The purpose of goal-setting isn’t to control the future. That would be senseless because the future only exists in your imagination. The only value in goal-setting is that it improves the quality of your present moment reality. Setting goals can give you greater clarity and focus right now. Whenever you set a goal, always ask yourself, “How does setting this goal improve my present reality?” If a goal does not improve your present reality, then the goal is pointless, and you may as well dump it. But if the goal brings greater clarity, focus, and motivation to your life whenever you think about it, it’s a keeper.
I also just read Scott Adams’s excellent book How to Fail at Everything and Still Win Big, in which he argues (among many other things - read the book, it’s great) that goal-setting is a crappy strategy, and it’s much more effective to focus on building systems (consistent and regular activities that you do now) rather than pursuing goals (nebulous far-away targets that you might achieve some day.) I think he’s right, and I’ll be applying this advice heavily in my future language-learning (and other) endeavours.
Secondly, there’s nothing wrong with learning things slowly. I know that the Internet is full of chest-thumping self-proclaimed gurus who describe every single action they take as a “hack” and insist that nothing is an achievement unless it’s done in 30 days or your money back, but at the end of the day, no-one cares how fast you learned a particular skill. The only thing anyone cares about is what your skill does for them.
When people find out how “fast” I learned something like Spanish or German, they might make a brief comment about how impressed they are, but it never has any bearing whatsoever on their overall opinion of me. After all, of the people I know who speak English as a second language, what difference does it make to me whether they “hacked” the process and learned it fast? What matters is what they have to say, not how long it took them to learn how to say it.
I’m in it for the long haul with Portuguese. I plan on returning to Brazil many times and speaking this language for the rest of my life. Is it really such a disaster if fluency takes me 2 years of slow build-up, rather than sprinting to the finish line within 3 months (and neglecting more important areas of my life in the meantime)? It’s not like language-learning is an all-or-nothing thing. I’ll worry later about the finer points of the use of the future passive subjunctive in 19th-Century Brazilian literature. For now I care about making friends in Brazil, not getting ripped off with gringo prices when I go shopping, and trying not to make a completely terrible impression on my girlfriend’s parents.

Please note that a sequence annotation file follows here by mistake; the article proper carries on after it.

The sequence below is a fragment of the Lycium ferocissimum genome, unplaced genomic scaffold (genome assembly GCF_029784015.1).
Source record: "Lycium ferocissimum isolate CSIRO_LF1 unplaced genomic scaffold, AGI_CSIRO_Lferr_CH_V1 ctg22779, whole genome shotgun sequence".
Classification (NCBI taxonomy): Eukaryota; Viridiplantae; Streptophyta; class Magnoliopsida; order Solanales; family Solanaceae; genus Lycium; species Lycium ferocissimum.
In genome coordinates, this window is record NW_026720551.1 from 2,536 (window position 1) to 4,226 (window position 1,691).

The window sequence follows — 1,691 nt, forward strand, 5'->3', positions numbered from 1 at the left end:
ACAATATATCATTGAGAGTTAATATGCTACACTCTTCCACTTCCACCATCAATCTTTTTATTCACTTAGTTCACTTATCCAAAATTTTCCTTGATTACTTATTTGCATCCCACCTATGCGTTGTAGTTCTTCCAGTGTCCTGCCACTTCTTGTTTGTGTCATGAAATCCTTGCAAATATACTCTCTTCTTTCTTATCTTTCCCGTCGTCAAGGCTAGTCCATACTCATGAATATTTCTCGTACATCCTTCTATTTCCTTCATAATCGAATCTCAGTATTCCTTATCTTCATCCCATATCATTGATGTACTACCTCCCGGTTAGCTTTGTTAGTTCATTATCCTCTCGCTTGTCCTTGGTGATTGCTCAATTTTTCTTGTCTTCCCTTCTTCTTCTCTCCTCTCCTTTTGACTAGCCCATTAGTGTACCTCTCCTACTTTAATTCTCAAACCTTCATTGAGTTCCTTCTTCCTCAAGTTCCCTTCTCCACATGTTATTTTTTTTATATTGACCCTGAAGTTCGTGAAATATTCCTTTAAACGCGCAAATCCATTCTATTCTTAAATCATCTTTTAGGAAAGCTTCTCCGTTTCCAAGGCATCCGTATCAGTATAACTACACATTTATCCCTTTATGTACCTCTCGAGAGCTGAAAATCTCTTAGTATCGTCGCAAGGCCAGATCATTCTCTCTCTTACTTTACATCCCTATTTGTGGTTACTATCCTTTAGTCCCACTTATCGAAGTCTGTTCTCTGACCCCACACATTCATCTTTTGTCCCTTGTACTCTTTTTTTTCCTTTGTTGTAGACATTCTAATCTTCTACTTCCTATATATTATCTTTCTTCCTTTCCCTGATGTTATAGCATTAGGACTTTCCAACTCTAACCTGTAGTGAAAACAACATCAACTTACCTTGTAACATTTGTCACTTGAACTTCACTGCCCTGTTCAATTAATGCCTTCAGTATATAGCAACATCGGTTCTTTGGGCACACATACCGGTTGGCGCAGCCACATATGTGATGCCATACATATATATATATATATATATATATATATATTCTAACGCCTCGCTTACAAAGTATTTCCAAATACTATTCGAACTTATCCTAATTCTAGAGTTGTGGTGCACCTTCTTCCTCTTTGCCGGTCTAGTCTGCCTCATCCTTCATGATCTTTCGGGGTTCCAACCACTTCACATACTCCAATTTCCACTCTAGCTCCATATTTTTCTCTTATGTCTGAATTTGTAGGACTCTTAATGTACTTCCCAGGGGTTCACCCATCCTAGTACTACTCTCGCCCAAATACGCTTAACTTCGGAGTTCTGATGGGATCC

That doesn’t mean the “hacks” are useless. Far from it, and I could talk all day about all the tricks and shortcuts I’ve picked up in my last 4-5 years of language nerdery. Whether you’re studying a language for four hours a week or forty, that stuff can still knock huge amounts of time off your total. (See my previous post for some brief pointers.)
Our entire educational system is an outdated relic, a horse-drawn carriage in an age of space exploration and faster-than-sound aviation. Nowhere is this more true than in language learning, a field of human endeavour in which we truly still live in the Stone Age. Most Brits study a foreign language (usually French) for five to ten years in school, and come out of it at the end barely able to string a French sentence together. And believe it or not, we’re one of the better countries when it comes to language education in schools. Ask a Brazilian how much they learned in the 10+ years of English lessons they had as a child. They’ll look at you blankly and say “qué?”, because their English probably isn’t even good enough to understand the question.
Imagine if every major country had compulsory military service, and was spending a fortune putting young people through five to ten years of marksmanship training and firearms drills - and on the eve of battle, it’s discovered that 80% of the soldiers don’t even know which end of the gun they’re supposed to point at the enemy. This is the current state of language education.
Anyway, I actually left Brazil a few days ago, but I’ll be back at some point in June. I’m sure that my Portuguese will continue to improve throughout this year. It might happen very slowly, but I’m fine with that.